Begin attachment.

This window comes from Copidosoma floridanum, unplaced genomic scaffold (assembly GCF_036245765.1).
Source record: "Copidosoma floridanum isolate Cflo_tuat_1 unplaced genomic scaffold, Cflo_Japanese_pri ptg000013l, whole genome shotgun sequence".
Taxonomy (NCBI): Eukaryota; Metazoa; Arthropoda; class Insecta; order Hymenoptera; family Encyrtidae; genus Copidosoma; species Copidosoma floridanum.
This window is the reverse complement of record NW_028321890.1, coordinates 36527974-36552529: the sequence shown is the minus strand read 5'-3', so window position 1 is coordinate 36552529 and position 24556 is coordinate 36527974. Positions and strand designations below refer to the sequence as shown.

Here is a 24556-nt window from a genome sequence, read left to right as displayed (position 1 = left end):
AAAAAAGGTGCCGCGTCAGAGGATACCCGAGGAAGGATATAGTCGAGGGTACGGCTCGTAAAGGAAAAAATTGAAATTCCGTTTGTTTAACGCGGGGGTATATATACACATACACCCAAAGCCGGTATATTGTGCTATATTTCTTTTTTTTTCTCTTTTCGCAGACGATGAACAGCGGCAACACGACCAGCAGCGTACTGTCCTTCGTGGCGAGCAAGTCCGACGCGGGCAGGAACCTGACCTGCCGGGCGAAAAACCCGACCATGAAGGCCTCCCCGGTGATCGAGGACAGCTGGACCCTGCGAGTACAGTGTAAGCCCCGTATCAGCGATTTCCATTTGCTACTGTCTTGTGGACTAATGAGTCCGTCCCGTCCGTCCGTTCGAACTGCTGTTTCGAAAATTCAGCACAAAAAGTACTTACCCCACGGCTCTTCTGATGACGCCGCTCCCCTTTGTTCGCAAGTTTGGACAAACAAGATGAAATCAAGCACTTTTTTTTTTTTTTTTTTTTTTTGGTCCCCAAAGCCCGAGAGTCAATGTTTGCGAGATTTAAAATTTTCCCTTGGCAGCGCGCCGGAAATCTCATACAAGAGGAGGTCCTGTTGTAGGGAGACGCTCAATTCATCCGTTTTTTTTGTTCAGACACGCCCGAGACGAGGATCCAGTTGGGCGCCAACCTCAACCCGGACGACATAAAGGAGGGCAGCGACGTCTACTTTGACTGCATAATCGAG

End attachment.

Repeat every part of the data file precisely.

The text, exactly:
This window comes from Copidosoma floridanum, unplaced genomic scaffold (assembly GCF_036245765.1).
Source record: "Copidosoma floridanum isolate Cflo_tuat_1 unplaced genomic scaffold, Cflo_Japanese_pri ptg000013l, whole genome shotgun sequence".
Taxonomy (NCBI): Eukaryota; Metazoa; Arthropoda; class Insecta; order Hymenoptera; family Encyrtidae; genus Copidosoma; species Copidosoma floridanum.
This window is the reverse complement of record NW_028321890.1, coordinates 36527974-36552529: the sequence shown is the minus strand read 5'-3', so window position 1 is coordinate 36552529 and position 24556 is coordinate 36527974. Positions and strand designations below refer to the sequence as shown.

Here is a 24556-nt window from a genome sequence, read left to right as displayed (position 1 = left end):
AAAAAAGGTGCCGCGTCAGAGGATACCCGAGGAAGGATATAGTCGAGGGTACGGCTCGTAAAGGAAAAAATTGAAATTCCGTTTGTTTAACGCGGGGGTATATATACACATACACCCAAAGCCGGTATATTGTGCTATATTTCTTTTTTTTTCTCTTTTCGCAGACGATGAACAGCGGCAACACGACCAGCAGCGTACTGTCCTTCGTGGCGAGCAAGTCCGACGCGGGCAGGAACCTGACCTGCCGGGCGAAAAACCCGACCATGAAGGCCTCCCCGGTGATCGAGGACAGCTGGACCCTGCGAGTACAGTGTAAGCCCCGTATCAGCGATTTCCATTTGCTACTGTCTTGTGGACTAATGAGTCCGTCCCGTCCGTCCGTTCGAACTGCTGTTTCGAAAATTCAGCACAAAAAGTACTTACCCCACGGCTCTTCTGATGACGCCGCTCCCCTTTGTTCGCAAGTTTGGACAAACAAGATGAAATCAAGCACTTTTTTTTTTTTTTTTTTTTTTTGGTCCCCAAAGCCCGAGAGTCAATGTTTGCGAGATTTAAAATTTTCCCTTGGCAGCGCGCCGGAAATCTCATACAAGAGGAGGTCCTGTTGTAGGGAGACGCTCAATTCATCCGTTTTTTTTGTTCAGACACGCCCGAGACGAGGATCCAGTTGGGCGCCAACCTCAACCCGGACGACATAAAGGAGGGCAGCGACGTCTACTTTGACTGCATAATCGAG